On Grinder Safety

Here was the most interesting part of my day (so far):

I work as a 'Student Shop Foreman' in the machine shop of an engineering school.
A guy came in today who's been in pretty regularly in the few weeks I've been working here. He cut up some stainless sheet on the vertical band saw. No big deal.
Then he wanted to use the grinder to remove the burrs.
The only utility grinder we have is monstrous, like 12" wheels.
Sure, I say, just be careful 'cuz that thing can take your hand off.
So I walk away. And before he's even really gotten started, the plate gets snagged and wedges between the grinder support and the grinding wheel. Turned out the gap was set too big. Coulda happened to anybody.
All of us who had been chatting gathered around to watch the grinder spin down, partly out of curiosity, partly out of concern that the situation not get any more interesting.
And then he shows me his hand, which is bleeding from the thumb, cut pretty deep, but thankfully it was the burr that got him, not the grinding wheel.
First aid kit. Alochol wipes, sanitizing spray, gauze, bandages, anitbiotic ointment. Sink. Wash for a few minutes.
He's telling me about how he hates blood and needles and going to the doctor. He's pale in the face. Got him sitting down. He wants the trash can next to him. Turns down water but I send for some anyways.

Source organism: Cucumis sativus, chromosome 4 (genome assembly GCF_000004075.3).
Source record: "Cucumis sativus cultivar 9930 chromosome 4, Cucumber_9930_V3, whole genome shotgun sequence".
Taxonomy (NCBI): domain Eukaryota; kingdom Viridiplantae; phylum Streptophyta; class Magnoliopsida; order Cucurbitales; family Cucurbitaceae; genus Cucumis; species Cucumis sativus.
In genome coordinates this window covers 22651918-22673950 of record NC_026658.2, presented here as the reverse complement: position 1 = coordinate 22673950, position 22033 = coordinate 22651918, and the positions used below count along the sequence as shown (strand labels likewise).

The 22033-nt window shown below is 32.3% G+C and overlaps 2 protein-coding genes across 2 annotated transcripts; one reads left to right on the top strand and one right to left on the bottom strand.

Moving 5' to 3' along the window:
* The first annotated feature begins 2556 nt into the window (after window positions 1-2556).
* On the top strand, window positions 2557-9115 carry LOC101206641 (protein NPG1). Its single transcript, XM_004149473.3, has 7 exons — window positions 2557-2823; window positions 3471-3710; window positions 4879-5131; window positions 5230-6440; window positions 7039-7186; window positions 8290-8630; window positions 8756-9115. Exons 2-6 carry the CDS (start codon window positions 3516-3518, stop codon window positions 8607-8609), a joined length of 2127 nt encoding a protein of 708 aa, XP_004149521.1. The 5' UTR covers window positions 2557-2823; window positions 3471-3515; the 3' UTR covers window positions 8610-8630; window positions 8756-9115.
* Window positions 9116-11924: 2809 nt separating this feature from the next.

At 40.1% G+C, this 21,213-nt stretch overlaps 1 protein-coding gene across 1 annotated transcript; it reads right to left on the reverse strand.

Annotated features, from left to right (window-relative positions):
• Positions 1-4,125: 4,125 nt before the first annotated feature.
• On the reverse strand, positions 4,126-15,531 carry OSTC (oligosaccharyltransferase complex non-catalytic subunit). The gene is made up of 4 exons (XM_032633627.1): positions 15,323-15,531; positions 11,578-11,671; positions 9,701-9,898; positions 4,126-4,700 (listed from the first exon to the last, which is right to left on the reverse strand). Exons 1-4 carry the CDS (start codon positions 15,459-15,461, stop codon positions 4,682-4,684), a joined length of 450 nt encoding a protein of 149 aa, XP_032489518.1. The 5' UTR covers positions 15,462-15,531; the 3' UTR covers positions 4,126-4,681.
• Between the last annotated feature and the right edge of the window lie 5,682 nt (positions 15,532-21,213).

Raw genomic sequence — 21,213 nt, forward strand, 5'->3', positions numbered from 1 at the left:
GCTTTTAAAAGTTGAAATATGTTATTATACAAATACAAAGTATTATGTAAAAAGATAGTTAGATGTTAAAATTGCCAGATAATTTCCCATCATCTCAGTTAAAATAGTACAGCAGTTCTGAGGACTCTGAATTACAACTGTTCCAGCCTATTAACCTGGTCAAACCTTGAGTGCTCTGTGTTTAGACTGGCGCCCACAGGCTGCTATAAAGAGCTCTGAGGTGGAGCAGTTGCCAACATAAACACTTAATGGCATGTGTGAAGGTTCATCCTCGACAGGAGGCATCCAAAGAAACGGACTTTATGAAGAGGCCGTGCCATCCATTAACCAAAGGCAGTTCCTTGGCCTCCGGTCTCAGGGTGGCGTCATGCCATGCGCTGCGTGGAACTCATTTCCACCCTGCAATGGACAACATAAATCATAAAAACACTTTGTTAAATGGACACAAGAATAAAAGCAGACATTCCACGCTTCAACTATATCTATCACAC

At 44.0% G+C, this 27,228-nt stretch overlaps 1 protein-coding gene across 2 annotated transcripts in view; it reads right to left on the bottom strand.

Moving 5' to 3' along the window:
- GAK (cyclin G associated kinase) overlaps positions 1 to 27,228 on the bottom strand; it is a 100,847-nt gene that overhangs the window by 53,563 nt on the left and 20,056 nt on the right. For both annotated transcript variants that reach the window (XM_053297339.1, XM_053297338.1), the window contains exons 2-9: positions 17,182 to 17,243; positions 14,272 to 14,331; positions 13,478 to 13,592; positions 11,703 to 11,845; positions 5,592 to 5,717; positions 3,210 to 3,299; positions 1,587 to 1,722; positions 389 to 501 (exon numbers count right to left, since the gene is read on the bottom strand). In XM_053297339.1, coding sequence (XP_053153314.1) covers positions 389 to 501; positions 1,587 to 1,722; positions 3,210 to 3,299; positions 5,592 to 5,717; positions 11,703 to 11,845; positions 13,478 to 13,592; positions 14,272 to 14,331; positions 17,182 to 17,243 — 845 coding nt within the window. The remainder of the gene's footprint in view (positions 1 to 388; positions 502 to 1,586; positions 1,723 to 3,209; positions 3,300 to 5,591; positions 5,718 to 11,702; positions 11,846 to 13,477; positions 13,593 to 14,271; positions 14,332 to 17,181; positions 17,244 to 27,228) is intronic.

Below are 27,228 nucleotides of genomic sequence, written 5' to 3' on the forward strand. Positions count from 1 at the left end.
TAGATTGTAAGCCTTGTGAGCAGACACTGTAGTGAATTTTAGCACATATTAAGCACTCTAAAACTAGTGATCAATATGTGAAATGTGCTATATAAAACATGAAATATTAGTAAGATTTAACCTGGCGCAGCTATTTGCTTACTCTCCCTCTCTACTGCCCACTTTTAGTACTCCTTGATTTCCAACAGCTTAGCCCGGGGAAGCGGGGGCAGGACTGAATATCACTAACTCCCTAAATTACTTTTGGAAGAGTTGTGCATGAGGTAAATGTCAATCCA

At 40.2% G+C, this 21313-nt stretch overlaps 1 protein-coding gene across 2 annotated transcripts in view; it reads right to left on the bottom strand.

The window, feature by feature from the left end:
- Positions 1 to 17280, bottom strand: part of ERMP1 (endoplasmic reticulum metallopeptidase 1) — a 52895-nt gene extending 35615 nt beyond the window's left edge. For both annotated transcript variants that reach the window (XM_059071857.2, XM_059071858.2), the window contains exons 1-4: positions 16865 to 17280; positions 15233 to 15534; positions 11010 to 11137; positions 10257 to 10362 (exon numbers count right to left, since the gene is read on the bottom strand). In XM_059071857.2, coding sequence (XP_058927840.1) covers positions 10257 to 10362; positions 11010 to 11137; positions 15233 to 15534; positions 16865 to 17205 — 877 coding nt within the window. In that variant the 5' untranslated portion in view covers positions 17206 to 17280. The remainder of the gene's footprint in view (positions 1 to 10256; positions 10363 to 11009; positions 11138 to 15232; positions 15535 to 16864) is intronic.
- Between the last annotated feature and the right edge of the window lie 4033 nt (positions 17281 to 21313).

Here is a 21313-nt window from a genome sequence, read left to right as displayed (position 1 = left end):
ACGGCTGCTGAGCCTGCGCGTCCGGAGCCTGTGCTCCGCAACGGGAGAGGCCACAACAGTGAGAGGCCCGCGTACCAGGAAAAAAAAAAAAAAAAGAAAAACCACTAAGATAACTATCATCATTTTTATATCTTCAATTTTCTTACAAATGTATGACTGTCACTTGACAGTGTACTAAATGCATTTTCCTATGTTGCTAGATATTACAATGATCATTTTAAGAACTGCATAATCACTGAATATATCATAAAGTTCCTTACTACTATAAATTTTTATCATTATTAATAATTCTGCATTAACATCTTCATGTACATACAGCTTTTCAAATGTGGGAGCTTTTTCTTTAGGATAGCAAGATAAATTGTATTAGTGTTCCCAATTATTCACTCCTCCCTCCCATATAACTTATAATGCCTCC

At this point I'm running worst-case scenarios through my head while I keep pressure on his thumb. It's not a life-threatening cut, but if he passes out, things get more complicated. He could go into shock, and I don't remember exactly how to deal with shock (a blanket over them and call for an ambo maybe).
He ralphs into the trash for a couple minutes, while I change the gauze and maintain pressure. Then he picks his head up, color in his face now, he's back amongst the living, 100% fine.
That's one way to learn how to use a grinder.

Be careful, folks. Mind the grinder gap.


Anonymous said...

I think, two dangerous tools, usually overlooked, are the common hand held belt sander, and a drill press.

The first hurts two ways short term bites and long term much worse (dust.)
The second, well how often do you see somebody set up a proper hold down for the work piece, with obvious results.

Just a thought.

Winter Bicycles said...

I was in a community college shop where a guy got his hand stuck where your SS sheet did. It was so wedged he actually stalled the 12" wheel. Poor bugger spent the rest of the class with pins and a traction devise holding his fingers in place. ugg.

On the upside- shock is due to fluid loss. Passing out due to surprise or adrenaline is generally not a big health hazard, but keeping him calm and collected is pretty important. If you are a shop steward, its probably a good idea to get the shops safety protocol posted by the FA kit and phone.

Play safe!